GOP megadonor pours millions into effort to hinder Ohio abortion amendment


New campaign finance records show Illinois Republican megadonor Richard Uihlein is funding the bulk of the campaign aimed at thwarting a constitutional amendment on abortion in Ohio

Ohio is likely the only state this year to have a measure on the ballot to enshrine abortion access into the state constitution, setting up a test case for how the issue may drive voters ahead of the 2024 presidential election. A USA TODAY Network/Suffolk University poll released this week found 58% of Ohioans support a constitutional amendment.

That support may not be enough to pass. Currently, such amendments require support from a simple majority — 50% + 1 vote. But the GOP-led state legislature set up a special election for Aug. 8 to raise the threshold to 60%. That measure is known as Ohio Issue One.

Uihlein, an Illinois shipping supplies magnate with a history of donations to anti-abortion groups, was the top funder of Protect our Constitution, the main group supporting Issue One. Uihlein gave $4 million to the group, the bulk of the $4.85 million raised. 

File: Uline CEO and conservative megadonor Richard Uihlein

Screen shot from ULine company video

Last month, a CBS News investigation found Uihlein had an outsized role in getting Issue One on the ballot. In April, he gave $1.1 million to a political committee pressuring Republican lawmakers to approve the August special election. Financial disclosures show a foundation controlled by Uihlein has given nearly $18 million to a Florida-based organization pushing similar changes to the constitutional amendment process in states across the country.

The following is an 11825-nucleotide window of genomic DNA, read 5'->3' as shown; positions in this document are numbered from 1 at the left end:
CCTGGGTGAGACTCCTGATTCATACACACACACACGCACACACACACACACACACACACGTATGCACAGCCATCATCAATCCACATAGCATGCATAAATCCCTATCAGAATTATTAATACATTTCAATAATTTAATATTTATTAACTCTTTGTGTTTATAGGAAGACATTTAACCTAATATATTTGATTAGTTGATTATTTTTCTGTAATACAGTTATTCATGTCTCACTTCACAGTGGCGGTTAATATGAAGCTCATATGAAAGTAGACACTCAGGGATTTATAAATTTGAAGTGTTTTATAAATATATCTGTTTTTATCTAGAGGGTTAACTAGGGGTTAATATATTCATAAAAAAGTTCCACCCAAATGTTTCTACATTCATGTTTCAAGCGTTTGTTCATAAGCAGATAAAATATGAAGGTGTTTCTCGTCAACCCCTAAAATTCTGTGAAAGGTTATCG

Uihlein didn’t immediately respond to a request for comment.

Ohio Republicans pushing to change the rules over constitutional amendments originally billed the effort as one that would prevent outside interests from influencing the state constitution. But supporters, including Secretary of State Frank LaRose, have since acknowledged the change would make it harder for a constitutional amendment on abortion to pass. 

Last year, voters in Kansas and Michigan chose to preserve abortion access in their state constitutions with just under 60% approval.

Once the August special election was approved, money began to flow in on both sides. The central group opposed to raising the threshold for passing an amendment to 60%, One Person One Vote, raised a total of $14.4 million. The Sixteen Thirty Fund gave $2.5 million to the effort, campaign finance records show. The group, based in Washington D.C., has spent millions on left-leaning causes, including the campaign against the confirmation of then-Supreme Court nominee Brett Kavanaugh. 

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